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Title: Processes involved in spelling in bilingual and monolingual English- and Greek-speaking children with typical and atypical spelling performance
Author: Niolaki, Georgia
Awarding Body: Institute of Education (University of London)
Current Institution: University College London (University of London)
Date of Award: 2013
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Studies carried out investigated predictors of spelling and reading in monolingual and bilingual Greek and English school children attending Years 2 to 6. Studies 1, 2 and 3 investigated underlying factors in spelling of typically developing children, monolingual and bilingual. The findings of Study 1 support the notion that spelling is a multifaceted process integrating phonological, morphological, semantic and orthographic skill (Frith 1980). The aim in Study 2 was to narrow the focus on the variables found to be most strongly associated with lexical and sublexical processes for spelling and to investigate language transfer effects. Factors associated with spelling in English of bilingual children with more or less experience with Greek were examined. Children with stronger Greek literacy skill showed more influence of phonological processes than those with weak Greek literacy skills. In Study 3, three variables were investigated in relation to the single word spelling performance of a new sample of Greek and English monolingual and bilingual children. These were phonological ability (associated with sublexical processes), and visual memory and letter report (both associated with lexical processes). The findings from Studies 1, 2 and 3 indicated that, despite the difference in transparency between Greek and English, lexical processes seem to play a more important role in spelling for monolingual children than phonologically-based processes with increasing age. In Study 4 case studies of monolingual and multilingual English- and Greek-speaking children with spelling and reading difficulty are presented. Following identification of the deficit in each case, training was conducted that targeted lexical or sublexical processes. This study aimed to further test hypotheses regarding causal relationships among cognitive processes (Nickels, Kohnen, & Biedermann, 2010). The findings support the effectiveness of theoretically based targeted training programmes for literacy difficulties (cf. Brunsdon, Coltheart, & Nickels, 2005) and the usefulness of Dual Route models of spelling for identifying the underlying deficit.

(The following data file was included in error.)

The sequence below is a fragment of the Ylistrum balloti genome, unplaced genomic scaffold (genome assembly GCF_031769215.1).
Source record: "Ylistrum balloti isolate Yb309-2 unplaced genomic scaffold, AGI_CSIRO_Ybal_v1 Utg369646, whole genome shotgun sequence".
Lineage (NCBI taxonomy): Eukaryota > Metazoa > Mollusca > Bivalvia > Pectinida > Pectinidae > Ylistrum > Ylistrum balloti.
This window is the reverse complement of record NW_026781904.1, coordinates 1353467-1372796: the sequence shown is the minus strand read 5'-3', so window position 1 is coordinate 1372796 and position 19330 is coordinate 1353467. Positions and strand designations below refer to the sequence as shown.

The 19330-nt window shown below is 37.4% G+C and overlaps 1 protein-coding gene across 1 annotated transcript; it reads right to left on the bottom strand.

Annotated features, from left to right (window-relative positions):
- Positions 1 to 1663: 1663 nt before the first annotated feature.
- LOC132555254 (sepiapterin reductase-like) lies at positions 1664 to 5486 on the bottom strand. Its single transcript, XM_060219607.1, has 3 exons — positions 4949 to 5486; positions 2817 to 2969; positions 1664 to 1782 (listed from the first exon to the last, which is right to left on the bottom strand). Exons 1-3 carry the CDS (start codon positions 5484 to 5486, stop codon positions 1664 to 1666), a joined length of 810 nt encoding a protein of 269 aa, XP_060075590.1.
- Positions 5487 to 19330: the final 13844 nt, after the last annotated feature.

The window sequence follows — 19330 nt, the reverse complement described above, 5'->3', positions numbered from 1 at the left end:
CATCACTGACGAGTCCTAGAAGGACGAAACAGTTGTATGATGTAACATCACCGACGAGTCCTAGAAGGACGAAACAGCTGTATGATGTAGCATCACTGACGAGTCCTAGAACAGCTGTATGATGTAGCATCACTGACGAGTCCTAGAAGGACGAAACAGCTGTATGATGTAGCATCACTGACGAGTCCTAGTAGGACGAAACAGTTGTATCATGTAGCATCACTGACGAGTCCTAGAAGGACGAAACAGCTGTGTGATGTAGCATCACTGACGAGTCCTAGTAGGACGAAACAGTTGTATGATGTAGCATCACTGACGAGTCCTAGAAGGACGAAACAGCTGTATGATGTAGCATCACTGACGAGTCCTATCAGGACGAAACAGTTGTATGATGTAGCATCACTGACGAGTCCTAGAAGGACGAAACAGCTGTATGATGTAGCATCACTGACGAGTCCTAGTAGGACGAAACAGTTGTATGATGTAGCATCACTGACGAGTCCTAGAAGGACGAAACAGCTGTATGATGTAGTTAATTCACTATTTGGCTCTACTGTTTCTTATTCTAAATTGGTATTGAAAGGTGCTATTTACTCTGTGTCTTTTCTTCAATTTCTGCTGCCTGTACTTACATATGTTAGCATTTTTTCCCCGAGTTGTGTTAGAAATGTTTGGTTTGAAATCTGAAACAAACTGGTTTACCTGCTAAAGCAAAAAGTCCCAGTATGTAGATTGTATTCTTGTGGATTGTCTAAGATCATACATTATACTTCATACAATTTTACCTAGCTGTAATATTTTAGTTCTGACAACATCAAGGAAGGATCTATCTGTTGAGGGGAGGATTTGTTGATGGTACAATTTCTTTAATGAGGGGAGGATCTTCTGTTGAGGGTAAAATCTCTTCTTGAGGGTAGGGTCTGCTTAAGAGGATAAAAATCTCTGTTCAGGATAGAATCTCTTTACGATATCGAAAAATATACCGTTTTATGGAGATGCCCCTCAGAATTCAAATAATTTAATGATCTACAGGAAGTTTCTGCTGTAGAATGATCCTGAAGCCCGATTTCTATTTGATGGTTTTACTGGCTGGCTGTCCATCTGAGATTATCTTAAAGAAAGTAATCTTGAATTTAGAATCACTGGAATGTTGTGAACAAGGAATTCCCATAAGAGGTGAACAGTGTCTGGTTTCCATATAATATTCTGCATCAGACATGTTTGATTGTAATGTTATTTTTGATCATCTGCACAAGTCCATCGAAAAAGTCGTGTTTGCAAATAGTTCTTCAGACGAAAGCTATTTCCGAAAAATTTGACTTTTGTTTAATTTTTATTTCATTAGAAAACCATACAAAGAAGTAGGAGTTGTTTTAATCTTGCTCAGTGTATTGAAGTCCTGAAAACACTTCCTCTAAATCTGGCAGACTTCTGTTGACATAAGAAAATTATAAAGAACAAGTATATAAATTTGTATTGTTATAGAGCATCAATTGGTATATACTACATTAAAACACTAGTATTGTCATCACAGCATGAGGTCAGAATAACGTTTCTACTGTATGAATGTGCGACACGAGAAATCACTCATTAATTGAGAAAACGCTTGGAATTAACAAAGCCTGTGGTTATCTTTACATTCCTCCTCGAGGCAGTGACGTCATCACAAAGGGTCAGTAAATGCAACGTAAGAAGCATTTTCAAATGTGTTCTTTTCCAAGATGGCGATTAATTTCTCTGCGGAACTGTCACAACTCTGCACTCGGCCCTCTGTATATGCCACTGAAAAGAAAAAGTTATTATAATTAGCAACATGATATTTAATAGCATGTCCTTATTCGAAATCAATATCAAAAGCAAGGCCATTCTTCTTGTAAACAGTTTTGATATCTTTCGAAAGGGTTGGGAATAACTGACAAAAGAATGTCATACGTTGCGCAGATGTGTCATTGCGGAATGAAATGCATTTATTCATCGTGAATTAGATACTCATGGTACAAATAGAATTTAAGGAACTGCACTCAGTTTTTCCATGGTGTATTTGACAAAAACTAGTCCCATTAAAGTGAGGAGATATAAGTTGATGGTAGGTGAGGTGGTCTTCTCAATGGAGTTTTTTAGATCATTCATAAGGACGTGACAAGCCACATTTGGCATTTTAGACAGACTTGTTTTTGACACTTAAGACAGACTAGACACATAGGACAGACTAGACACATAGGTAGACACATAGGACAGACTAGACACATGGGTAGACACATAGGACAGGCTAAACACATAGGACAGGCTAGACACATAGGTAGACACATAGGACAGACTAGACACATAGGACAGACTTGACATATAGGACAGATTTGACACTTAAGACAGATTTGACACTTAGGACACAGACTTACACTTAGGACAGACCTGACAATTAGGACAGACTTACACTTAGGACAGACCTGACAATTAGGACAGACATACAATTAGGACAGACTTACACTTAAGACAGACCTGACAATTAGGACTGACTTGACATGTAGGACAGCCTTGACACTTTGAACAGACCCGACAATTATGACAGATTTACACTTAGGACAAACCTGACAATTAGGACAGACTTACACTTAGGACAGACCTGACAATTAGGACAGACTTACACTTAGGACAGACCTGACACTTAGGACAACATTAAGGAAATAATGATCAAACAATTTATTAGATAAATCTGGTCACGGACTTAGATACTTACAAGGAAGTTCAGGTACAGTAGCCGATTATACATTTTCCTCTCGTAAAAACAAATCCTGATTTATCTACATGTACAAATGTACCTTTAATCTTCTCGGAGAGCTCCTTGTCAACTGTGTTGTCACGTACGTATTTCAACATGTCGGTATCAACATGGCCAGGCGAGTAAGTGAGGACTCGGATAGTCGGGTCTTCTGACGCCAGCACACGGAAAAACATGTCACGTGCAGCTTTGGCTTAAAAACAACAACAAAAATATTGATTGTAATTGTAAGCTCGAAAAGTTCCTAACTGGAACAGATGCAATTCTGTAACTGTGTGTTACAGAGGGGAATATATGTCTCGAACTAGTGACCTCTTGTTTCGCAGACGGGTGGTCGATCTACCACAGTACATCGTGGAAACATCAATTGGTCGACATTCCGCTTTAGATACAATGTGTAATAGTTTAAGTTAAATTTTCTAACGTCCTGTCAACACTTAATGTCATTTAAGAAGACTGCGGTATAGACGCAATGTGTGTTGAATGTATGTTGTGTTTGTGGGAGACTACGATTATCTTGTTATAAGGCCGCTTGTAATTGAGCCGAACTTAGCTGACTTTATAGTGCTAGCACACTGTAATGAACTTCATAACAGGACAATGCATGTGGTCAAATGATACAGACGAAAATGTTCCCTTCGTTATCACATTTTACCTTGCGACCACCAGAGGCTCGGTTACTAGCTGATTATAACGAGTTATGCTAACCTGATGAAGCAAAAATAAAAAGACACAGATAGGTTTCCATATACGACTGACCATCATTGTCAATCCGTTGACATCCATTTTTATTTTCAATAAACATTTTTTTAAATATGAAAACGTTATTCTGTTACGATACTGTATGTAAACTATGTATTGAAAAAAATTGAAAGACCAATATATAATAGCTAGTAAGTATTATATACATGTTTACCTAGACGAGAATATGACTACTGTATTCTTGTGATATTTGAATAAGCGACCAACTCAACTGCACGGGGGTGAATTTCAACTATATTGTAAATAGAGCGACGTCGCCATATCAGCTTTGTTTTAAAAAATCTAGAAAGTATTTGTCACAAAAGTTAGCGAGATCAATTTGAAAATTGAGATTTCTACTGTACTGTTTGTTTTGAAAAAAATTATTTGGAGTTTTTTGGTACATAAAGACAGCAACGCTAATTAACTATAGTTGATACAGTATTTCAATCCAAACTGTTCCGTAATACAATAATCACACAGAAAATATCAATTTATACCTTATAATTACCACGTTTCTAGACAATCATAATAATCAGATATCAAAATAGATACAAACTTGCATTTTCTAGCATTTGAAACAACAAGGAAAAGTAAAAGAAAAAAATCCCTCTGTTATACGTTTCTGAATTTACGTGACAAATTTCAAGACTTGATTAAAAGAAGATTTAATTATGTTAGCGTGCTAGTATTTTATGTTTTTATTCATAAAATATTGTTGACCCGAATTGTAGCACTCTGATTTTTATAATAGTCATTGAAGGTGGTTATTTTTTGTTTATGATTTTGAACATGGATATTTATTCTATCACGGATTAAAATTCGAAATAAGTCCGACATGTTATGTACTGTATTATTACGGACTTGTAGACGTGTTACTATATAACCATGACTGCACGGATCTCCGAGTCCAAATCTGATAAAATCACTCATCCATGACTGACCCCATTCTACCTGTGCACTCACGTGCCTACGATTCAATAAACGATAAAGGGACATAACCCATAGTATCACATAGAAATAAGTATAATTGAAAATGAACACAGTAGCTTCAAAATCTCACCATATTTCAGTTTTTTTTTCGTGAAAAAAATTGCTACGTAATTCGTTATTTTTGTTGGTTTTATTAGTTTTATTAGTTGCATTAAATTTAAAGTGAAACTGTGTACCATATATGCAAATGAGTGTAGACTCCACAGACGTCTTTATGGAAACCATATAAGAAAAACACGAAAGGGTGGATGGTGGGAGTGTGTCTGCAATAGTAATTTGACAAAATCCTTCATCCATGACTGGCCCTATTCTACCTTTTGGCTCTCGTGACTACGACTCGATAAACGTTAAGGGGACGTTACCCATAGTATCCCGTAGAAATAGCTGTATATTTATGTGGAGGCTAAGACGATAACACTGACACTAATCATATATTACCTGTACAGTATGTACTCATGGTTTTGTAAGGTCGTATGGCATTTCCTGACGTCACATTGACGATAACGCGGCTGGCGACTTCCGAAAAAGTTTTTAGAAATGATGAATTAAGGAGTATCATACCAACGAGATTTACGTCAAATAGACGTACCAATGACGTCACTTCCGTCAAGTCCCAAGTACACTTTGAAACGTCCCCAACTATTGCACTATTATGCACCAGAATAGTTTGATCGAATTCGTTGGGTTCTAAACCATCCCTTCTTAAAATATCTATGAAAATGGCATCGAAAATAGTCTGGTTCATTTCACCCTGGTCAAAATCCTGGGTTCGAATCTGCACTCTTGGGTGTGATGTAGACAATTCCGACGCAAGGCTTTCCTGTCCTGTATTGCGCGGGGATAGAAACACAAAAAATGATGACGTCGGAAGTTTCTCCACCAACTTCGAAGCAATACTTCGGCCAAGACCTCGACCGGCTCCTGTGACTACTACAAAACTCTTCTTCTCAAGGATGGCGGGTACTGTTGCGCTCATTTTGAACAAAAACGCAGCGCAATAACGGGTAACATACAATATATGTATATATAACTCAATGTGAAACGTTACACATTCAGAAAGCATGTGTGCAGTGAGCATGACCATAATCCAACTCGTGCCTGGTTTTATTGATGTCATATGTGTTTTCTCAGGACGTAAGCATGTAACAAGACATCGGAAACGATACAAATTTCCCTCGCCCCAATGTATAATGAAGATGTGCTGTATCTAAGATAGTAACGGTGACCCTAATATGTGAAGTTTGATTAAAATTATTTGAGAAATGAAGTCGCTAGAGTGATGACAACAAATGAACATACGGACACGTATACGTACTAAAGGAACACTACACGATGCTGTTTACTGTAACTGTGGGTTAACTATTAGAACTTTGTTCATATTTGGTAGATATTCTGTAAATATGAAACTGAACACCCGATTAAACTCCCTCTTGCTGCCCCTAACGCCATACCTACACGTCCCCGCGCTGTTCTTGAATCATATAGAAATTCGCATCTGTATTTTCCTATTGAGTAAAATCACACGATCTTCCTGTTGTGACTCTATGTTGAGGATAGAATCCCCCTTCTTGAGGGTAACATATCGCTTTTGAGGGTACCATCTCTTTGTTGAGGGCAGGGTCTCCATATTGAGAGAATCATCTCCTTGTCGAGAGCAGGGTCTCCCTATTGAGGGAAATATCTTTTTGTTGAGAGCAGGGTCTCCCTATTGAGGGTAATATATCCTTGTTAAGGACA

Supervisor: Not available Sponsor: Not available
Qualification Name: Thesis (Ph.D.) Qualification Level: Doctoral
EThOS ID:  DOI: Not available
Keywords: Psychology and Human Development